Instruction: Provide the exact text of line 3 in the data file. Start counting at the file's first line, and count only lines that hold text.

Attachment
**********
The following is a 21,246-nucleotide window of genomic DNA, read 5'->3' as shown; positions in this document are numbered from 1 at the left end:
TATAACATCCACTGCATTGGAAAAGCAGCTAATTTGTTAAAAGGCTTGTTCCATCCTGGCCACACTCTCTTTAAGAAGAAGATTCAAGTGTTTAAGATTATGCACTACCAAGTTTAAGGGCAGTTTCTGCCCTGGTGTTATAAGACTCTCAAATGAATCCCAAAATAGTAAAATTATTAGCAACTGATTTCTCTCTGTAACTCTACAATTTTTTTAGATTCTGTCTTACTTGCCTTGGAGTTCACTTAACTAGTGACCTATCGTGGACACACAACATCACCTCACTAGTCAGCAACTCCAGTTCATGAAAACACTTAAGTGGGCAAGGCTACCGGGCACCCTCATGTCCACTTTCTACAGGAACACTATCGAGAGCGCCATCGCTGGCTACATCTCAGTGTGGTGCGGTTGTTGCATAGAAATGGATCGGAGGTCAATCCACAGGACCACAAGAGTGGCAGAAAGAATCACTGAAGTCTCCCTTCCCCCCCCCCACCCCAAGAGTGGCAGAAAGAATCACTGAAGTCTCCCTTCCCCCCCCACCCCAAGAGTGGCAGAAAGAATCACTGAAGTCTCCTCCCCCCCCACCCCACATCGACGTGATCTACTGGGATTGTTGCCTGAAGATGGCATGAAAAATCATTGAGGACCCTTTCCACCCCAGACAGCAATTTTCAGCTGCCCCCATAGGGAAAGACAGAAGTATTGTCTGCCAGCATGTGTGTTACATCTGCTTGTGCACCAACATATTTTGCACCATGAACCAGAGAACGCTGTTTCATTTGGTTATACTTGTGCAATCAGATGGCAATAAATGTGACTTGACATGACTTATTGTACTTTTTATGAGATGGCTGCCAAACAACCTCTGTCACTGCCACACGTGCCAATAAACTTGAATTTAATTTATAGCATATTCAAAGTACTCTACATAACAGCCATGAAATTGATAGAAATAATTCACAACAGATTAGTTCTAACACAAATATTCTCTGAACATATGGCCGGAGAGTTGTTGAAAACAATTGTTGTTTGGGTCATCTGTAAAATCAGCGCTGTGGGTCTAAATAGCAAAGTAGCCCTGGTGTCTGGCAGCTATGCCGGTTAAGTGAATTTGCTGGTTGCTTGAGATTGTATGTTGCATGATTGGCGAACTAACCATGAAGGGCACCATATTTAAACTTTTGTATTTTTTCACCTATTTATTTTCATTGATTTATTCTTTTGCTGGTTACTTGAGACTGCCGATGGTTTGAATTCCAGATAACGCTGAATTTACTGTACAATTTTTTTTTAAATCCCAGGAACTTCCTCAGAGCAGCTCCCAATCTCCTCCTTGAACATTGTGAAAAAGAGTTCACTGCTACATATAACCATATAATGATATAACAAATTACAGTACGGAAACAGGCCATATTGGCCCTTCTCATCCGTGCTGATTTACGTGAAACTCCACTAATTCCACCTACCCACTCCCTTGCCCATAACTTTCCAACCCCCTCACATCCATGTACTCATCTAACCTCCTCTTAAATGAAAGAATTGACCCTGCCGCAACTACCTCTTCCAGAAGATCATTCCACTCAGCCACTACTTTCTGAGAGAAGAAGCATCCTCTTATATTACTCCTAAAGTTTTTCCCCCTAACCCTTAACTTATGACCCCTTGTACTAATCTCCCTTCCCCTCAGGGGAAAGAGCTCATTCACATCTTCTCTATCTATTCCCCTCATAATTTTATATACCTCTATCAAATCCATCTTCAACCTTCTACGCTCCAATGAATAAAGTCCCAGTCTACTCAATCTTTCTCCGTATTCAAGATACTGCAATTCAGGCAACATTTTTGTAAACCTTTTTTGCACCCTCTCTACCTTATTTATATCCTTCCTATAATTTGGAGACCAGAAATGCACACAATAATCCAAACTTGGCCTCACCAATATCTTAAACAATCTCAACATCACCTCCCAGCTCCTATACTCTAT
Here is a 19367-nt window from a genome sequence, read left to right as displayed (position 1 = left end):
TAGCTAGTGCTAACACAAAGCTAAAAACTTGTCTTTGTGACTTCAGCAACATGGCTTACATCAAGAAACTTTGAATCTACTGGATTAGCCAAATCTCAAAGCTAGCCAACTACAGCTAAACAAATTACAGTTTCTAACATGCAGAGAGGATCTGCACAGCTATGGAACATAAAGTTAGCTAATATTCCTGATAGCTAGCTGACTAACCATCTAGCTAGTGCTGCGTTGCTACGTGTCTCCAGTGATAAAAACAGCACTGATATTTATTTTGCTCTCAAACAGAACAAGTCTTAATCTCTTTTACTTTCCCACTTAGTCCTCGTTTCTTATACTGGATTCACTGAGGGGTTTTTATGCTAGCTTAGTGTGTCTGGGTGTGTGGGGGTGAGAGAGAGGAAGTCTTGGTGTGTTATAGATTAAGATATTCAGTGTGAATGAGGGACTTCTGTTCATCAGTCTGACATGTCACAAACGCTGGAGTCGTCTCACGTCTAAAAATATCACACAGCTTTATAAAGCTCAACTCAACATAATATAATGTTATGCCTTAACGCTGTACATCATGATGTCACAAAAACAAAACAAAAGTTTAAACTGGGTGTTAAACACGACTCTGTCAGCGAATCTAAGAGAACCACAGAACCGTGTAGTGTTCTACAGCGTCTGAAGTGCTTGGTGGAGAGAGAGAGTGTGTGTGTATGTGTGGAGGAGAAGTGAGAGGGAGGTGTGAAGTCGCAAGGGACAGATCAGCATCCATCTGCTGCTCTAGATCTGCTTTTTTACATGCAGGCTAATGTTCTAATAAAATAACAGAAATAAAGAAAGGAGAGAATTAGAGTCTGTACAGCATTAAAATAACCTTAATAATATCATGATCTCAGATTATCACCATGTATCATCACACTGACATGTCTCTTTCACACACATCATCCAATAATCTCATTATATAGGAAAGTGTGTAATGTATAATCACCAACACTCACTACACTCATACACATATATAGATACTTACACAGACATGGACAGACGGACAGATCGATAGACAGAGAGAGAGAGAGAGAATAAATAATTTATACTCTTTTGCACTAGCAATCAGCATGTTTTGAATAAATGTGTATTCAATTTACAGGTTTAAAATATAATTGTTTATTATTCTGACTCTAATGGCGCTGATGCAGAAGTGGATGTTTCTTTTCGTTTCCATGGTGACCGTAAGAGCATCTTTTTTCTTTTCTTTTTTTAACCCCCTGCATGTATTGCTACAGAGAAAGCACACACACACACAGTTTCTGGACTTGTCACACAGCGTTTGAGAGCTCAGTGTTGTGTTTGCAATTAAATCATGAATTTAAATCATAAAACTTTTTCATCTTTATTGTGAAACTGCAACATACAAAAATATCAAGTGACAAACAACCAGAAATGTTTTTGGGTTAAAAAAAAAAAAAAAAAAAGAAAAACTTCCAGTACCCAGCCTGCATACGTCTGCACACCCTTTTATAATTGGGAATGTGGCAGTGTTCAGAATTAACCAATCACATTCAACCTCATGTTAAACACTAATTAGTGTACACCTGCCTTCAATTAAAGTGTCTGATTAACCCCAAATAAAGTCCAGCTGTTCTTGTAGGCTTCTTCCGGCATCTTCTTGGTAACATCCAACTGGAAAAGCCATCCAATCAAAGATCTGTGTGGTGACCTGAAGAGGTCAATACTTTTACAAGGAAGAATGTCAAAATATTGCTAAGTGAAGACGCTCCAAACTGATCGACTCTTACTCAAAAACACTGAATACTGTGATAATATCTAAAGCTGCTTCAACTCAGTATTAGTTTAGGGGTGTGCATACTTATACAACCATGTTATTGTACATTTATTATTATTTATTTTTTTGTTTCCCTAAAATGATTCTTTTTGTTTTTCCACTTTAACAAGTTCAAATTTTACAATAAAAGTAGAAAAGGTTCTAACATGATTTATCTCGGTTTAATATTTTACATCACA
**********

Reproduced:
Here is a 19367-nt window from a genome sequence, read left to right as displayed (position 1 = left end):